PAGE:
Every employer and human resource professional with an interest in West Virginia needs to be aware of a recent decision from the West Virginia Supreme Court of Appeals concerning the Wage Payment and Collection Act, W. Va. § 21-5-1, et. seq.   In Wolfe, et al. v. Adkins, et. al., Number 101476 (Sept. 29, 2011), the Court reversed and remanded the case to the Circuit Court of Cabell County, issuing a new syllabus point which provides clarity to a confusing area of law.  Specifically, the issue was whether an employee is entitled to payment of unused, accumulated sick leave upon termination from employment.  Under the WPCA, it has long been held by the Court that the WPCA itself does not define what fringe benefits are “wages” (and thus payable) but, rather, what constitutes wages are determined by the terms of the applicable employment policy.

This sounds simple when the terms of the employment are reduced to writing and expressly state that accumulated yet unused sick leave is not payable upon termination.  But what happens when the employment terms are silent on this point?  Unfortunately, in the early part of the last decade, the Court decided a series of convoluted cases which seemingly required the employer to expressly state that particular unused, accumulated leave would not be paid.  In the absence of a written exclusion, the employer needed to show some level of knowledge by the employee that unused, accumulated leave would not be paid upon termination lest the unwitting employer be caught in the WPCA trap.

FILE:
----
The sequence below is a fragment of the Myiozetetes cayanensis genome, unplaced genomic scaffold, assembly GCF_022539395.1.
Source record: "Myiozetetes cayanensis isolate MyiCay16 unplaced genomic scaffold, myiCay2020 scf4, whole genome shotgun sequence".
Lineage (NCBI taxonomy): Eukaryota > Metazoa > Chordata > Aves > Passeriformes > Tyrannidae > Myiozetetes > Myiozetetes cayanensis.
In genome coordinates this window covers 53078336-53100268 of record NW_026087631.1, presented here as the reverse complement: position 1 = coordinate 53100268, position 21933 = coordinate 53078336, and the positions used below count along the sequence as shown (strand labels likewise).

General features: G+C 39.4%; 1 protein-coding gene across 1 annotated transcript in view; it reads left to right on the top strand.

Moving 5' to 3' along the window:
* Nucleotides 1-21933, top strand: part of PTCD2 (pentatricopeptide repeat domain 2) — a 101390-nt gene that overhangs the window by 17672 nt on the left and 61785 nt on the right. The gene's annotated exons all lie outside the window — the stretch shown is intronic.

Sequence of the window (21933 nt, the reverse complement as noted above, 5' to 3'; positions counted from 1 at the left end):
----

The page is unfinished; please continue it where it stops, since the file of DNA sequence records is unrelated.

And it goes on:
In Wolfe, an action brought by several correctional officers terminated when the Cabell County Jail closed, the Court recognized the inherent “burden” placed upon employers to “negate a fringe benefit never conferred in the first instance.”  The Court held concisely that:

[w]here there is no provision in a written employment agreement, personnel handbook, personnel policy materials or employer documents granting employees payment for unused, accumulated sick leave upon termination from employment, the unused, accumulated sick leave, upon termination from employment is not a vested, nonforfeitable fringe benefit under the Wage Payment and Collection Act and is not payable to the employees.

The Court considered various documents containing the terms of the correctional officers’ employment, some of which were clearly provided to the officers and others of which the Court determined that the officers should have known about.  Critically, in none of the documents were the employees affirmatively told that they would receive compensation for accumulated sick leave upon termination.  Rather, when a written term did relate to sick leave and the use thereof, the term limited the use of leave to “bona fide personal illness absences.”  Regardless of the actual written terms, the Court did find persuasive that the trial testimony revealed that no employee of the County had been ever been paid sick leave upon termination.  In conclusion, the Court remanded the matter to the Circuit Court with instructions for entry of a judgment as a matter of law in favor of the County.

Jim Wright concentrates his practice in the area of complex and commercial litigation, particularly in the areas of energy, labor and employment and construction law as well as other business matters. He has also represented professionals before state licensure boards. During his career, he has tried numerous cases in state and federal courts throughout West Virginia and Ohio. He has also argued cases before the United States Court of Appeals for the Sixth Circuit, the West Virginia Supreme Court of Appeals and various appellate courts in the State of Ohio. Jim is a also a recognized leader in the profession, having served as a member of the West Virginia State Bar Board of Governors and currently serving as the State Bar’s Vice President.
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